Estimated Costs of Excessive Alcohol Use in the U.S. Are High
In 2006, median state cost of excessive drinking was $2.9 billion
THURSDAY, Aug. 15 (HealthDay News) -- The estimated median state cost of excessive alcohol use in the United States in 2006, mostly due to binge drinking, was $2.9 billion, according to research published online Aug. 13 in the American Journal of Preventive Medicine.
Jeffrey J. Sacks, M.D., M.P.H., of Sue Binder Consulting in Atlanta, and colleagues estimated the economic cost of excessive drinking per state for 2006. An expert panel calculated the estimated cost for each state as a share of the 2006 national estimate of costs related to excessive alcohol consumption.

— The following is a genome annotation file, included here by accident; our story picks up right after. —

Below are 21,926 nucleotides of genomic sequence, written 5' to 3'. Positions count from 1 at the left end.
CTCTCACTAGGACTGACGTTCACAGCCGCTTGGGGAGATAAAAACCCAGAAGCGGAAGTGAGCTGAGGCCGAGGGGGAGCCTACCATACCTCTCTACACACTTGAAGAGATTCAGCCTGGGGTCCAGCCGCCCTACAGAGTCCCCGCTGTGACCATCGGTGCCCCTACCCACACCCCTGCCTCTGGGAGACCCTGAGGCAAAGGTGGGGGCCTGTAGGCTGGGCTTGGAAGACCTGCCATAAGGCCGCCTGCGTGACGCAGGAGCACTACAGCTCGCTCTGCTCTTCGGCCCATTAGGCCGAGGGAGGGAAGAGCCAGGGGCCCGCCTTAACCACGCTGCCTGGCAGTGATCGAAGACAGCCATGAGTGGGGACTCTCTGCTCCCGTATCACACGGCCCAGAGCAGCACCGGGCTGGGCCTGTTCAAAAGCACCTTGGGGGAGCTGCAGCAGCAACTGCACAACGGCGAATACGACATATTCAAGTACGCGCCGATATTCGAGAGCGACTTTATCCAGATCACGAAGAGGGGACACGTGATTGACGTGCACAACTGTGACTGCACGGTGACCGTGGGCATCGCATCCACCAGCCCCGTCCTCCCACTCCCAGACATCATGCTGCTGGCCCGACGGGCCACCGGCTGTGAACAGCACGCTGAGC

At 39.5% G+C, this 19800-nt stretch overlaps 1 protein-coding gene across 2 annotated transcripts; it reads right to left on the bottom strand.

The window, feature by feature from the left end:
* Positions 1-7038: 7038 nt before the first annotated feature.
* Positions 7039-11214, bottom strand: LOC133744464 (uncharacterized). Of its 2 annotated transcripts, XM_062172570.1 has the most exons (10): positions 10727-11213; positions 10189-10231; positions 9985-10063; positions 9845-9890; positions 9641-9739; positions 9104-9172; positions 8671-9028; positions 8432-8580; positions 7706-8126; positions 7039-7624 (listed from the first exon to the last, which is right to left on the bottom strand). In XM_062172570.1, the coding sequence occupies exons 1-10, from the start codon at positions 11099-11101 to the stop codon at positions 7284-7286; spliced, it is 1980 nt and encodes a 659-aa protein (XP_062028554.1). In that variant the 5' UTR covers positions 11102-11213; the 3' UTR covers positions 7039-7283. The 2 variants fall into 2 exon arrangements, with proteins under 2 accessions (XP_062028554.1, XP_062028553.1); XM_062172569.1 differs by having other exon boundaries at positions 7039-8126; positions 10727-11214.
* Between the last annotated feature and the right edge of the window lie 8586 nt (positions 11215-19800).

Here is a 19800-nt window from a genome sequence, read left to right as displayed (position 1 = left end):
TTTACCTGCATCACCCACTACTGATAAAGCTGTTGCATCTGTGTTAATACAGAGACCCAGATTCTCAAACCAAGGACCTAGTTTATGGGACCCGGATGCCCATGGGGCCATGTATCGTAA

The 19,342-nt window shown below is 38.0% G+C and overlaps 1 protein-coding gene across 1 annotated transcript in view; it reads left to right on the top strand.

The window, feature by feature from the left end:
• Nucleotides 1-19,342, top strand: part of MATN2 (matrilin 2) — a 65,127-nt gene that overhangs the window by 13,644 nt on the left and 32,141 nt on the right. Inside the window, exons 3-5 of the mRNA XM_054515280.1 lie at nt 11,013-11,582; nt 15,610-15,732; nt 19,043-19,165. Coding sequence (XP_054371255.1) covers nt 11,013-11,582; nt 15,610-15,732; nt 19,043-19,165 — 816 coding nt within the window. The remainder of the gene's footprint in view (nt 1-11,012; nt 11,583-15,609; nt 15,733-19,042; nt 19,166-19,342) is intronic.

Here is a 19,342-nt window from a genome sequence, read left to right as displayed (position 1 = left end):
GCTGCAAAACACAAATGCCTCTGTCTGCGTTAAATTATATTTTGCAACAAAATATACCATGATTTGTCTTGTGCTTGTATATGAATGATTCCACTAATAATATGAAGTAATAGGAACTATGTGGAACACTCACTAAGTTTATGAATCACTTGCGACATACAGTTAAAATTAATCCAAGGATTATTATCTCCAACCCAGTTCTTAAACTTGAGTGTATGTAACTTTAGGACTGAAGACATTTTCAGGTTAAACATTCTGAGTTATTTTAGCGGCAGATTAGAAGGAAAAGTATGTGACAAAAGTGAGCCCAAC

The researchers found that the median cost of excessive alcohol use per state was $2.9 billion, ranging from $419.6 million in North Dakota to $31.9 billion in California. The median cost per drink was $1.91, and the median cost per capita was $703. The median amount of state costs paid by the government was 42 percent. The median portion of state costs attributed to binge drinking was 76.6 percent, while the median portion of costs due to underage drinking was 11.2 percent.
"Excessive alcohol consumption has a substantial, but largely under-recognized, economic impact on all states in the United States," the authors write.
Full Text (http://www.ajpmonline.org/webfiles/images/journals/amepre/AMEPRE_3854-stamped-081313.pdf )